My next inquiries related to the Judson family, who are, it appears, descended from the issue of a certain Ruth Haygarth’s marriage with one Peter Judson. This Ruth Haygarth was the only sister of the Matthew alluded to in the letters, and therefore was aunt of the intestate. It would herefrom appear that in this Judson family we must naturally look for the rightful claimant to the fortune of the deceased John Haygarth. Possessed of this conviction, I proceeded to interrogate my landlord very cautiously as to the status, &c. of the Judson family, and amongst other questions, asked him with a complete assumption of indifference, whether he had ever heard that the Judsons expected to inherit property from any branch of the Haygarth family.
This careless interrogatory produced information of, as I imagine, a very valuable character. A certain Theodore Judson, attorney of this town, calls himself heir-at-law to the Haygarth estates; but before he can establish his claim, this Theodore must produce evidence of the demise, without heirs, of one Peter Judson, eldest surviving grandson of Ruth Haygarth’s eldest son, a scamp and ne’er-do-well — if living, supposed to be somewhere in India, where he went, as supercargo to a merchant vessel about, the year ‘41 — who stands prior to Theodore Judson in the succession. I conclude that the said Theodore, who, as a lawyer, is likely to do things secundum artem, is doing his possible to obtain the necessary evidence; but in the meantime he is at a dead lock, and the whole affair appears to be in a charming condition for speculative interference. I opine, therefore, that your brother really has hit upon a good thing this time; and my only wonder is, that instead of allowing his agent, Hawkehurst, to waste his time hunting up old letters of Matthew Haygarth’s (to all appearance valueless as documentary evidence), he does not send Valentine to India to hunt for Peter Judson, who, if living, is the rightful heir to the intestate’s fortune, and who, as a reckless extravagant fellow, would be likely to make very liberal terms with any one who offered to procure him a large lump of money.
I confess that I am quite at a loss to understand why your brother George does not take this very obvious course, and why Valentine potters about in this neighbourhood, when a gold mine is waiting to be exploité on the other side.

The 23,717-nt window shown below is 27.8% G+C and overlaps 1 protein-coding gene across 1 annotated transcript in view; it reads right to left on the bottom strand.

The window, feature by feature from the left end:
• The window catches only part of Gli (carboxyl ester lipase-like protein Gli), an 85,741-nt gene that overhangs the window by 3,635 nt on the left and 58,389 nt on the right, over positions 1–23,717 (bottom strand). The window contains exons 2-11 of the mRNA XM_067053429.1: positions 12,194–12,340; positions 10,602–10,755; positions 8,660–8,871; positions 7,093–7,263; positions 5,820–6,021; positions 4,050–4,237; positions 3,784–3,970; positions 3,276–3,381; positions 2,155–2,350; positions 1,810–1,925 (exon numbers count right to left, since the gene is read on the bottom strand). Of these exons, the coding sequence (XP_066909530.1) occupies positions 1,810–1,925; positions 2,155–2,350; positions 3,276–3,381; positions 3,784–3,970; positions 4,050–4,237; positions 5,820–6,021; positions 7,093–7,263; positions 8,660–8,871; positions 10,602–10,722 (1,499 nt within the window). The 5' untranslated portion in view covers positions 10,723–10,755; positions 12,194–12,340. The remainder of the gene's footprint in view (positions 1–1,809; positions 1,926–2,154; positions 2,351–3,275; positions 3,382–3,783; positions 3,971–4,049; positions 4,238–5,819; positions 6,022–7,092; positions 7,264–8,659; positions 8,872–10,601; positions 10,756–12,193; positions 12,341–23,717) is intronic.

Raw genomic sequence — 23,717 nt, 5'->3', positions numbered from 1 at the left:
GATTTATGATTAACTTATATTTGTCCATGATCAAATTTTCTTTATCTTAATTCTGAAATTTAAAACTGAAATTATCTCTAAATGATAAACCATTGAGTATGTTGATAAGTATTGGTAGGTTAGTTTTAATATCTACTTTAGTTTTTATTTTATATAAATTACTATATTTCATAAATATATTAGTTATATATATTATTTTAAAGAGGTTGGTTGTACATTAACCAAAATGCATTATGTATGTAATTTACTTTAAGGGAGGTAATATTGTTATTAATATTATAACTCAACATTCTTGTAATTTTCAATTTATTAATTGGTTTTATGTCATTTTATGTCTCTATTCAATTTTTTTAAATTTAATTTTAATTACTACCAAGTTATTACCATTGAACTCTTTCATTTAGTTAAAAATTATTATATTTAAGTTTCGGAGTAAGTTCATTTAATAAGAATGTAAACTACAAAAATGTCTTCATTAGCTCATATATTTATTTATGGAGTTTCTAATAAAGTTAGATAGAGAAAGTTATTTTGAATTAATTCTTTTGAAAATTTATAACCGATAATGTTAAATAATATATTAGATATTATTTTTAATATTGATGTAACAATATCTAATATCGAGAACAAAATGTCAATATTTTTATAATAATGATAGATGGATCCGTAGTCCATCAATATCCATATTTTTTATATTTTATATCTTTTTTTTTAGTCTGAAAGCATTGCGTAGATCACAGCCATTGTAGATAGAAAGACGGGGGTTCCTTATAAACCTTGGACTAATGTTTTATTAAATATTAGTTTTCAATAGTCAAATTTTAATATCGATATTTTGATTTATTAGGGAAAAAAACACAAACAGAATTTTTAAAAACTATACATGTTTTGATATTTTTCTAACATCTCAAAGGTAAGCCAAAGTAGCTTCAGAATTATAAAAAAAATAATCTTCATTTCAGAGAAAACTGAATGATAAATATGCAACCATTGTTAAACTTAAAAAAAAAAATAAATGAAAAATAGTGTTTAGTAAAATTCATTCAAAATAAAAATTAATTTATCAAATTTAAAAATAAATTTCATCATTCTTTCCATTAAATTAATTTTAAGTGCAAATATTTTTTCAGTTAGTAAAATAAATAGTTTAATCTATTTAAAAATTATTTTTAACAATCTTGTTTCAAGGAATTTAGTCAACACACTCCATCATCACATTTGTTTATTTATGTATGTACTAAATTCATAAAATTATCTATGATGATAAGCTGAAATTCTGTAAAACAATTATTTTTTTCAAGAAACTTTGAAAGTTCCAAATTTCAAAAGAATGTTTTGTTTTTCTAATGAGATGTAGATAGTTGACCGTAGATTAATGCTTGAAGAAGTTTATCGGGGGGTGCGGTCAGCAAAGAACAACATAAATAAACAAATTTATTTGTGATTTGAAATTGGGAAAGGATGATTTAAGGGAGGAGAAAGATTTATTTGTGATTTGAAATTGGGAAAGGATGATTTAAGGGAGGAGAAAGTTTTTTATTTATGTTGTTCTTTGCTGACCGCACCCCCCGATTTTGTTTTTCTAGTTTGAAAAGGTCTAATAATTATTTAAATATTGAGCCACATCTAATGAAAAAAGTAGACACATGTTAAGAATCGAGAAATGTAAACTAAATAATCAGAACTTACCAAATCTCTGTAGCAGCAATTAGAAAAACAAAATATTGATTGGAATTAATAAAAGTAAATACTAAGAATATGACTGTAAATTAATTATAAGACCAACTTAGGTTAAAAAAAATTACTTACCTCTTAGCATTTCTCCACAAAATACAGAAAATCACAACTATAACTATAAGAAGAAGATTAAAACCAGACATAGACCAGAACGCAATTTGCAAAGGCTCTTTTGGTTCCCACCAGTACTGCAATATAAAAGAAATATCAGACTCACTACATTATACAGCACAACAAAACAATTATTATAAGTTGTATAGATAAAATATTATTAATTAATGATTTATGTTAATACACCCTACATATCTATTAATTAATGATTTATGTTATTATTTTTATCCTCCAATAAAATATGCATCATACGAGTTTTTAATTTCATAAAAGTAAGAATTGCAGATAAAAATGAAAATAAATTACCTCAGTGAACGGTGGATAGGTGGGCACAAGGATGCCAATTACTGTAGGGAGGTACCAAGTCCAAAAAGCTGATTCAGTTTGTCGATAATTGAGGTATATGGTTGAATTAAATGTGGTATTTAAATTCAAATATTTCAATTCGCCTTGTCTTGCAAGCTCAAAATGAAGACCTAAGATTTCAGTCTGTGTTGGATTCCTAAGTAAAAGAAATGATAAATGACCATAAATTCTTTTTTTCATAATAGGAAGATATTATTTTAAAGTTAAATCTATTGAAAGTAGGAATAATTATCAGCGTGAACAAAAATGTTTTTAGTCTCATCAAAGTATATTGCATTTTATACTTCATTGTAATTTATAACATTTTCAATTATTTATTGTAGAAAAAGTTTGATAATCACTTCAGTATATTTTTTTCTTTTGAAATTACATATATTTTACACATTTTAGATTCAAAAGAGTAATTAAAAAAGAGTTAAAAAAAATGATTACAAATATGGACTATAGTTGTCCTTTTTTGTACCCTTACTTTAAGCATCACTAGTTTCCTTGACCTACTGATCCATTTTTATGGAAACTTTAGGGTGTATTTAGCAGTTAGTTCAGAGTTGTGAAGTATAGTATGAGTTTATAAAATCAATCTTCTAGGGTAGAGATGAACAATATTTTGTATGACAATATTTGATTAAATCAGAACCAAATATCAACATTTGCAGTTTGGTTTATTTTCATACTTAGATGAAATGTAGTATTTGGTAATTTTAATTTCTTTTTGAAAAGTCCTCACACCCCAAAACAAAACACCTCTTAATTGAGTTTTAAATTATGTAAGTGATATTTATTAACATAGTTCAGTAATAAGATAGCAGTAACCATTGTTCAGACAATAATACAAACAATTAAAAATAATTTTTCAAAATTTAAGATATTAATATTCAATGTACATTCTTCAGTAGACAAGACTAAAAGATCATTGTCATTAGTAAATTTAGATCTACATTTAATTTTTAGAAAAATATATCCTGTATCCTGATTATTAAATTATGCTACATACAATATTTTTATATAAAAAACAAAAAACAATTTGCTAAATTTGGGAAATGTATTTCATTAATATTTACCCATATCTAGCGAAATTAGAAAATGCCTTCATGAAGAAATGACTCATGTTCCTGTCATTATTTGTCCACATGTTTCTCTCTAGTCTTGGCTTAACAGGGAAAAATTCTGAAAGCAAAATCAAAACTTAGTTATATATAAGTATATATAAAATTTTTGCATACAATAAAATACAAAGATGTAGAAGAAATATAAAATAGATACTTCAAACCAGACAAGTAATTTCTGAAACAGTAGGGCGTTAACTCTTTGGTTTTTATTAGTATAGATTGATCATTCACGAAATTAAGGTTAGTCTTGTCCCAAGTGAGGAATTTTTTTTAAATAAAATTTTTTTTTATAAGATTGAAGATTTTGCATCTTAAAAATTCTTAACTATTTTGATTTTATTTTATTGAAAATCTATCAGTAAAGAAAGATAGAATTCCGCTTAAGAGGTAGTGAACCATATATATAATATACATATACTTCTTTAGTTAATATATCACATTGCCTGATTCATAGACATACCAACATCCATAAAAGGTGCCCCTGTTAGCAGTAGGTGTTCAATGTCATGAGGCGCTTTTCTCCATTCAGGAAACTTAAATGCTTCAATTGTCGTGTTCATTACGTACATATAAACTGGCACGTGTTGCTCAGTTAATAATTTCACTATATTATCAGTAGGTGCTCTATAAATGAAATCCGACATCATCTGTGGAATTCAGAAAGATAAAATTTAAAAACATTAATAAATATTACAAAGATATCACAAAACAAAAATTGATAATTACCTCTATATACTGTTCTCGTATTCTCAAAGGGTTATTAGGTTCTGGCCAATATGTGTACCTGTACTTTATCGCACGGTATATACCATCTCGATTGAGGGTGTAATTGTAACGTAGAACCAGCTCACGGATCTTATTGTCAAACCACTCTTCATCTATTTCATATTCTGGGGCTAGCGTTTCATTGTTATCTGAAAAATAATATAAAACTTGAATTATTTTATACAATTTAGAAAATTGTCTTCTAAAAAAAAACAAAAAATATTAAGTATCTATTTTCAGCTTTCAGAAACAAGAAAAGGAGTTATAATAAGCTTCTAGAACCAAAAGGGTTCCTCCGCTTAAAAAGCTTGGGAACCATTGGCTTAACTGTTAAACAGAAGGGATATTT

I shall be very glad to have your views upon this subject, for at the present moment I am fain to acknowledge that I do not see my way to taking any further steps in this business, unless by commencing a search for the missing Peter.
I am, my dear Sir, very truly yours,
H. N. C. PAGET.
Philip Sheldon to Horatio Paget.
Bayswater, Oct. 10, 186 —.
DEAR PAGET— When so old a stager as G. S. does not take the obvious course, the inference is that there is a better course to be taken —not obvious to the uninitiated.
You have done very well so far, but the information you have obtained from your landlord is only such information as any one else may obtain from the current gossip of Ullerton. You haven’t yet got to the dessous des cartes. Remember what I told you in London. G. S. has the clue to this labyrinth; and what you have to do is to hold on to the coat-tails (in a figurative sense) of his agent, V. H.
Don’t put your trust in prosy old landlords, but continue to set a watch upon that young man, and follow up his trail as you did in the matter of the letters.
If the Peter Judson who went to India three-and-twenty years ago were the right man to follow, G.S. would scarcely give twenty pounds for the letters of Mrs. Matthew Haygarth. It appears to me that G. must be looking for an heir on the Haygarth side of the house; and if so, rely upon it he has his reasons. Don’t bewilder yourself by trying to theorize, but get to the bottom of G.‘s theory.